President’s Trump veto of a Chinese-backed purchase of Lattice Semiconductor last week drew headlines, but shouldn’t have. Lattice is a second-tier firm whose production facilities have already moved to Asia. But America’s top of the line tech companies have been selling their family jewels to China for years, as a condition of entry into the Chinese market.
As the New York Times reported Aug. 4, 2017:
To gain access to the Chinese market, American companies are being forced to transfer technology, create joint ventures, lower prices and aid homegrown players. Those efforts form the backbone of President Xi Jinping’s ambitious plan to ensure that China’s companies, military and government dominate core areas of technology like artificial intelligence and semiconductors…The worry is that by teaming up with China, American companies could be sowing the seeds of their own destruction, as well as handing over critical technology that the United States relies on for its military, space and defense programs.
Advanced Micro Devices and Hewlett Packard Enterprise are working with Chinese companies to develop server chips, creating rivals to their own product. Intel is working with the Chinese to build high-end mobile chips, in competition with Qualcomm. IBM has agreed to transfer valuable technology that could enable China to break into the lucrative mainframe banking business.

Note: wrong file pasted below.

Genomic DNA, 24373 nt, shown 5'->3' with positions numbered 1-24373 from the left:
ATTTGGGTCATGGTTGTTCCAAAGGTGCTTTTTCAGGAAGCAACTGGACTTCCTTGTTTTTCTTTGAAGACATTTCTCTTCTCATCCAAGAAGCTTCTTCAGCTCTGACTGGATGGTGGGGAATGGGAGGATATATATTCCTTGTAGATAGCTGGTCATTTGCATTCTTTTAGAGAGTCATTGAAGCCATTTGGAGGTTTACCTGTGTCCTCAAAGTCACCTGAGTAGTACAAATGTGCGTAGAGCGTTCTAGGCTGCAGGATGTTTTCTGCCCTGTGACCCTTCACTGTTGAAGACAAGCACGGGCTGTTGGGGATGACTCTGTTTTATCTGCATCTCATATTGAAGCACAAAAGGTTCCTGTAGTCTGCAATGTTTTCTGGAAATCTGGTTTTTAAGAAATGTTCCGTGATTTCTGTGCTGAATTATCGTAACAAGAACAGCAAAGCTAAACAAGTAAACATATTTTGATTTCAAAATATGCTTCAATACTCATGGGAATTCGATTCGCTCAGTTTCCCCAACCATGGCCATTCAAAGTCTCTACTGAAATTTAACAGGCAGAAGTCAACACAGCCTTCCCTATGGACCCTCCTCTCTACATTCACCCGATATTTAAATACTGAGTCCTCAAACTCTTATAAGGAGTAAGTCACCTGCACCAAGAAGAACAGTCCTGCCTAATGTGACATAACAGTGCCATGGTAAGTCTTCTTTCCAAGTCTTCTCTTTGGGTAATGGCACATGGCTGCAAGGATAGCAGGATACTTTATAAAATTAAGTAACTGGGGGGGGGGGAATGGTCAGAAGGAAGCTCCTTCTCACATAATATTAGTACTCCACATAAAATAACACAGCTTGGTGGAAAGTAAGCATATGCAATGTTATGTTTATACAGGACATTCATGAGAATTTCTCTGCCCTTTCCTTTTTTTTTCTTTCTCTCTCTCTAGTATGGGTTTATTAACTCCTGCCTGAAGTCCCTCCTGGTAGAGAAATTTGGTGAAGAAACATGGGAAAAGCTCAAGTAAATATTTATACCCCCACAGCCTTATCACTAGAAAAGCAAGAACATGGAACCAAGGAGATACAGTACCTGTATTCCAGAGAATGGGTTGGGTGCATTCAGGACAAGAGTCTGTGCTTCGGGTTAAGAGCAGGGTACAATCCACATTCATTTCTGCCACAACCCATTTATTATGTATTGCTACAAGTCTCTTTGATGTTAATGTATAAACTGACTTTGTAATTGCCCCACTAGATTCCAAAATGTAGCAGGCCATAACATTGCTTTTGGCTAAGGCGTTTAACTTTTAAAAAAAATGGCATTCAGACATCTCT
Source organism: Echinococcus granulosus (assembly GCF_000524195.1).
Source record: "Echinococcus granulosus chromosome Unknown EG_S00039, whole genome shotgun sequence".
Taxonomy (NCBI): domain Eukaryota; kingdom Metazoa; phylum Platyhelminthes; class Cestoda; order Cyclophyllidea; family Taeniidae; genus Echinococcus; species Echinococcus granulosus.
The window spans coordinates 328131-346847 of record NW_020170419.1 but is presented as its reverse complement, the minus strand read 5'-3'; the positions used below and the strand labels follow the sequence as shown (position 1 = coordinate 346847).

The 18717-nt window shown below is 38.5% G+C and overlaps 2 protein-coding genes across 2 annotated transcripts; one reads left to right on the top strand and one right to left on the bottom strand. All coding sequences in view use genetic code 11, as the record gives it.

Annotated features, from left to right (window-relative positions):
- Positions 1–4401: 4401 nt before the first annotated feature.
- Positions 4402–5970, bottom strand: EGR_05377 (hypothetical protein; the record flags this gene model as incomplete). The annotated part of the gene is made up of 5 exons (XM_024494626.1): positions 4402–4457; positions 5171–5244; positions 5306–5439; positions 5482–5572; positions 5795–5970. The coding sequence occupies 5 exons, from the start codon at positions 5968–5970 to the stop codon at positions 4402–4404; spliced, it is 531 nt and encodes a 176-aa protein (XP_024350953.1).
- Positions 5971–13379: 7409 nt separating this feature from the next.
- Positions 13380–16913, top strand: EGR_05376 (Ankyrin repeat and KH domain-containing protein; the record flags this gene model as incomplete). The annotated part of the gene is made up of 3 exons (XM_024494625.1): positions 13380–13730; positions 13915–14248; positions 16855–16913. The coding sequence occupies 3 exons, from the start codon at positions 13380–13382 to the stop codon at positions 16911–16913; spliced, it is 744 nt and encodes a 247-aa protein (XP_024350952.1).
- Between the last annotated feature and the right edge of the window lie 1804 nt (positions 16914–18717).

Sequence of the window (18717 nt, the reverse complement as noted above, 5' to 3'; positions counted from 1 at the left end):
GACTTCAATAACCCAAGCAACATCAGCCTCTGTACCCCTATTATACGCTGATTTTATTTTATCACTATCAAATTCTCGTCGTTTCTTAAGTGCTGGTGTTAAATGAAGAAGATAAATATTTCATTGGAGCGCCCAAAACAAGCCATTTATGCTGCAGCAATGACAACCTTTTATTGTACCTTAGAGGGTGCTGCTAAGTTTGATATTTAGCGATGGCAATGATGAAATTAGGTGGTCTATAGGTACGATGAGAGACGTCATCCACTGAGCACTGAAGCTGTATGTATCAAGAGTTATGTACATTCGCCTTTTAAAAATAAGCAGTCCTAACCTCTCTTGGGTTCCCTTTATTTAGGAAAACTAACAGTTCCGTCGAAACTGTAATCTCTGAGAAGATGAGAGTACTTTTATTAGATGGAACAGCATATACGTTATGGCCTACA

America produced every important invention in the digital age, from integrated circuits to semiconductor lasers, solar cells, flat panel displays, sensors and light-emitting diodes. Except for integrated circuits, Asia now produces virtually all the world’s output of these building-blocks of the electronics industry, and China has a crash program underway to become the world’s major producer of semiconductors….
Western analysts in general dismissed China’s trillion-dollar Belt and Road Initiative (BRI). During the past year, though, new rail lines have lined China to Iran, Turkey and from there to Western Europe, drastically reducing the time and cost of shipping across the Eurasian continent. Two rail links to Iran are now in operation.
On September 6, the first train to Teheran departed from Yinchuan, capital of northwest China’s Ningxia Hui Autonomous Region, with a 15-day journey time to Iran’s capital, half as long as sea transport. The Baku-Tbilisi-Kars railway linking China with Turkey and the South Caucasus begins operations in October. China already is Turkey’s largest source of imports.
As a result, once-neglected areas of Western China have become the most dynamic zones in the China’s economy. According to a recent study by the Milken Institute, the fastest-growing city in China is Chengdu, a metropolis of 12.3 million people in Sichuan province. Few Westerners can find Chengdu on a map, but it exemplifies the initial success of BRI.